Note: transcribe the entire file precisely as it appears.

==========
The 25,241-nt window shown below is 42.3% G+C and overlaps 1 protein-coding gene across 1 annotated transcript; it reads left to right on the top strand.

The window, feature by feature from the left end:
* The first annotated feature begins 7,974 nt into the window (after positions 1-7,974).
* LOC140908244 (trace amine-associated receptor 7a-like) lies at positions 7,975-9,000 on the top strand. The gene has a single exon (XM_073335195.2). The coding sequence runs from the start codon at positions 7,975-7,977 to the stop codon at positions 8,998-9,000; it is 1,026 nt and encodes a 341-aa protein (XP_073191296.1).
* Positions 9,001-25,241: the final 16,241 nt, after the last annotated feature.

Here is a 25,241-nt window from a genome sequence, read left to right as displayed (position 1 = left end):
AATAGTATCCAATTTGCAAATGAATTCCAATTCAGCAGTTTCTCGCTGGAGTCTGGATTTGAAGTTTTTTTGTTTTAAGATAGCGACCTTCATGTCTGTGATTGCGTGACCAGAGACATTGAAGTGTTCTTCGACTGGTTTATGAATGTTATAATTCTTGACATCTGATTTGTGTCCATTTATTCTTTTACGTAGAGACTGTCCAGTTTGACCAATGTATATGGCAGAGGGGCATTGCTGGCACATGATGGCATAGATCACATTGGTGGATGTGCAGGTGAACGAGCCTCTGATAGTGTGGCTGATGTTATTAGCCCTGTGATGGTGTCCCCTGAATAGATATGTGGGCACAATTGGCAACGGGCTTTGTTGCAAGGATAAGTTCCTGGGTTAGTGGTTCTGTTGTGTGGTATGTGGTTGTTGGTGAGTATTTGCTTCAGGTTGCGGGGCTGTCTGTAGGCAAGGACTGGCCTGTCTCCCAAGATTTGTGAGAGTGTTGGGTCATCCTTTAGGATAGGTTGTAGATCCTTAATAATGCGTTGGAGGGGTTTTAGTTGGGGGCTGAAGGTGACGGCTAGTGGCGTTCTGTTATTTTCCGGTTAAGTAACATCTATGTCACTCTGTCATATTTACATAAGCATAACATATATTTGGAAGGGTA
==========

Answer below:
The 25,241-nt window shown below is 42.3% G+C and overlaps 1 protein-coding gene across 1 annotated transcript; it reads left to right on the top strand.

The window, feature by feature from the left end:
* The first annotated feature begins 7,974 nt into the window (after positions 1-7,974).
* LOC140908244 (trace amine-associated receptor 7a-like) lies at positions 7,975-9,000 on the top strand. The gene has a single exon (XM_073335195.2). The coding sequence runs from the start codon at positions 7,975-7,977 to the stop codon at positions 8,998-9,000; it is 1,026 nt and encodes a 341-aa protein (XP_073191296.1).
* Positions 9,001-25,241: the final 16,241 nt, after the last annotated feature.

Here is a 25,241-nt window from a genome sequence, read left to right as displayed (position 1 = left end):
AATAGTATCCAATTTGCAAATGAATTCCAATTCAGCAGTTTCTCGCTGGAGTCTGGATTTGAAGTTTTTTTGTTTTAAGATAGCGACCTTCATGTCTGTGATTGCGTGACCAGAGACATTGAAGTGTTCTTCGACTGGTTTATGAATGTTATAATTCTTGACATCTGATTTGTGTCCATTTATTCTTTTACGTAGAGACTGTCCAGTTTGACCAATGTATATGGCAGAGGGGCATTGCTGGCACATGATGGCATAGATCACATTGGTGGATGTGCAGGTGAACGAGCCTCTGATAGTGTGGCTGATGTTATTAGCCCTGTGATGGTGTCCCCTGAATAGATATGTGGGCACAATTGGCAACGGGCTTTGTTGCAAGGATAAGTTCCTGGGTTAGTGGTTCTGTTGTGTGGTATGTGGTTGTTGGTGAGTATTTGCTTCAGGTTGCGGGGCTGTCTGTAGGCAAGGACTGGCCTGTCTCCCAAGATTTGTGAGAGTGTTGGGTCATCCTTTAGGATAGGTTGTAGATCCTTAATAATGCGTTGGAGGGGTTTTAGTTGGGGGCTGAAGGTGACGGCTAGTGGCGTTCTGTTATTTTCCGGTTAAGTAACATCTATGTCACTCTGTCATATTTACATAAGCATAACATATATTTGGAAGGGTA